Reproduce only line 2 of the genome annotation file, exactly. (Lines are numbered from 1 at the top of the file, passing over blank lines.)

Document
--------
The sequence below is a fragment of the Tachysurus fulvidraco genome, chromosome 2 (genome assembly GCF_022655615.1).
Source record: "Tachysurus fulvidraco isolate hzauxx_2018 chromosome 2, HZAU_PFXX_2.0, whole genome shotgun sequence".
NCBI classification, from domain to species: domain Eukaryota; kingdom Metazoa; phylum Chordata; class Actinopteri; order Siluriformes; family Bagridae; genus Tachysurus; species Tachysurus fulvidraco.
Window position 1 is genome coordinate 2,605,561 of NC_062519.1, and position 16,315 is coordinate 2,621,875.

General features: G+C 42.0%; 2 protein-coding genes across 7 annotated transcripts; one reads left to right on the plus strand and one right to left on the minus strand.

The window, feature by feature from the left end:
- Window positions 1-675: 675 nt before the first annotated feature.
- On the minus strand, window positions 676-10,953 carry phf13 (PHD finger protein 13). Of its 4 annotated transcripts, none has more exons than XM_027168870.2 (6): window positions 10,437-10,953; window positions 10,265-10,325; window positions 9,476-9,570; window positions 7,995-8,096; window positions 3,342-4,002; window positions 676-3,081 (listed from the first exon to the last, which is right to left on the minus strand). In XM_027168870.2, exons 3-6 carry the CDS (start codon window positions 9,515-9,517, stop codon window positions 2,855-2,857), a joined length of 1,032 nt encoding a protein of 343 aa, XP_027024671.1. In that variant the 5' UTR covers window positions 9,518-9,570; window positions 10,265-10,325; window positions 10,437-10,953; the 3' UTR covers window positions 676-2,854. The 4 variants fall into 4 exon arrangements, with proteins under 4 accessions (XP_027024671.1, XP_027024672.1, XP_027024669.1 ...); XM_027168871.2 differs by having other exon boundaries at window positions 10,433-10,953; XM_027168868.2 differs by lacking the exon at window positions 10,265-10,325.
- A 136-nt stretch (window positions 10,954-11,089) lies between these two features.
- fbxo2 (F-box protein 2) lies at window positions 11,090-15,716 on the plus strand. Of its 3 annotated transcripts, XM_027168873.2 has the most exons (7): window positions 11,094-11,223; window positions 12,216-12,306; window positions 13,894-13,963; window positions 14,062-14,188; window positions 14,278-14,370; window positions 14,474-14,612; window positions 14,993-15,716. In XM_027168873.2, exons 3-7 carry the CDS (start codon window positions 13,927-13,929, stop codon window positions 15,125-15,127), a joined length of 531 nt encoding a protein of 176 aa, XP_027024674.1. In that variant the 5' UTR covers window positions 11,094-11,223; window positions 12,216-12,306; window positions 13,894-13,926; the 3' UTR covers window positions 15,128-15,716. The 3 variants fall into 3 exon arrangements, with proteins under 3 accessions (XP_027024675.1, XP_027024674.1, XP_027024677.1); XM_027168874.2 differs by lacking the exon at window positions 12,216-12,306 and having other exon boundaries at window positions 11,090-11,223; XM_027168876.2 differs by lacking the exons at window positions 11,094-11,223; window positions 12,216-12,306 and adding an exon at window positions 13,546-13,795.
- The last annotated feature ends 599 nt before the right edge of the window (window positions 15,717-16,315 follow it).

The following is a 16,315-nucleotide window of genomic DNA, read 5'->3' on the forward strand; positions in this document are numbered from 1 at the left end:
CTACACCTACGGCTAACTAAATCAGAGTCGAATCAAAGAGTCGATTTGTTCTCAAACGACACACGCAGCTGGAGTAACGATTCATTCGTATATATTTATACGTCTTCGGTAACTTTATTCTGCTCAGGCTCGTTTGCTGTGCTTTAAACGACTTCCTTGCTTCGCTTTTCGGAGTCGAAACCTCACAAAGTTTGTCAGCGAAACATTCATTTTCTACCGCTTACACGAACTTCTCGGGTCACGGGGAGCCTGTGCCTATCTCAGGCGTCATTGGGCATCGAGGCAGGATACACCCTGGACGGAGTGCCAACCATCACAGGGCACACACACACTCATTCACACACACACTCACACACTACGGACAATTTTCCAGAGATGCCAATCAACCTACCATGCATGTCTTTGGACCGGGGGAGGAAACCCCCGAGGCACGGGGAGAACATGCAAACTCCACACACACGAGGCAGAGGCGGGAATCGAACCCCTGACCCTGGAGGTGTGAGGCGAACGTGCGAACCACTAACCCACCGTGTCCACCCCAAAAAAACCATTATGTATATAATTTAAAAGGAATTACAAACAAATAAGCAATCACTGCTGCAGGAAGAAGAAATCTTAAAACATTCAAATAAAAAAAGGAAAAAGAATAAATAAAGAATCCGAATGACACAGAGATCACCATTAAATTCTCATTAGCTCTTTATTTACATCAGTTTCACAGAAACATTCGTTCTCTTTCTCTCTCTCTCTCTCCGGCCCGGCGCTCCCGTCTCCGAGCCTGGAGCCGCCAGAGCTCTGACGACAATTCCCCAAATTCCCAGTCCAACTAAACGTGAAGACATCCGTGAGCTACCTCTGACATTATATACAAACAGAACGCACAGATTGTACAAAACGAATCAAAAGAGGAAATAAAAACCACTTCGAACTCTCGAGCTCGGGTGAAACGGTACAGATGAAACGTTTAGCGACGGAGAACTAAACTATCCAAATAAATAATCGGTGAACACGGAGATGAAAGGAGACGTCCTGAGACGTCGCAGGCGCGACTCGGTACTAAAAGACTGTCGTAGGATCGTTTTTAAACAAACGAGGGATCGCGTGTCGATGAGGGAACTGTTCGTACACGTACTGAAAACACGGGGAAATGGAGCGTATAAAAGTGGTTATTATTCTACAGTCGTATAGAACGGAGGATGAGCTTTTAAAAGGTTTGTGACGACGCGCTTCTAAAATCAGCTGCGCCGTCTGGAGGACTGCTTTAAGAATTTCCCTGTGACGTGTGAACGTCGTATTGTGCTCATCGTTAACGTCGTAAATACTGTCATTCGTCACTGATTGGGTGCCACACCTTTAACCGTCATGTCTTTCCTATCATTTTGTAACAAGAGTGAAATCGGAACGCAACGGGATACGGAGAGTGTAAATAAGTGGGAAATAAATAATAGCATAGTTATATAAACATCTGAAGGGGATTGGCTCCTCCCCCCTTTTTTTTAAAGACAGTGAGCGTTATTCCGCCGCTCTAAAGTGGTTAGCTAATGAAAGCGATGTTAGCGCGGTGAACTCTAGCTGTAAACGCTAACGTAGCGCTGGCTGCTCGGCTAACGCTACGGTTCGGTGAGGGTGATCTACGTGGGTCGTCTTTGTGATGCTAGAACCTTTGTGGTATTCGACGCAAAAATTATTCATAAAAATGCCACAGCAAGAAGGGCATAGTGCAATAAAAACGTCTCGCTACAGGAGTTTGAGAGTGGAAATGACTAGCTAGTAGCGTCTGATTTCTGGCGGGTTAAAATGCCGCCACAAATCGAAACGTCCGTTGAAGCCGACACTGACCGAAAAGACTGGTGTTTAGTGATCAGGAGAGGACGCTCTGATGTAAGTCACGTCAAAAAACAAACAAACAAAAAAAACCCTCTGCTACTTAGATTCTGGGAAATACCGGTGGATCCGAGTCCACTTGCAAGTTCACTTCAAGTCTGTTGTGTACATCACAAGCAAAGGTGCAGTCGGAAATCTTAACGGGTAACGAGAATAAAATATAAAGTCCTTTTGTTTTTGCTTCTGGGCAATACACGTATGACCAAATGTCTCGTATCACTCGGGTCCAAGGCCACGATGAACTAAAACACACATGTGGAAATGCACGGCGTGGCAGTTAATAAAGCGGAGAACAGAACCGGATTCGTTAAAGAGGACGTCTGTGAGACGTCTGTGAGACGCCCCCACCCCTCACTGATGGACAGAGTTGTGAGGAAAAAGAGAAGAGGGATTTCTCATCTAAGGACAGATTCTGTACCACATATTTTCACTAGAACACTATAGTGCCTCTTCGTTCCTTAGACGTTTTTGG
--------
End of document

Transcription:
Source record: "Tachysurus fulvidraco isolate hzauxx_2018 chromosome 2, HZAU_PFXX_2.0, whole genome shotgun sequence".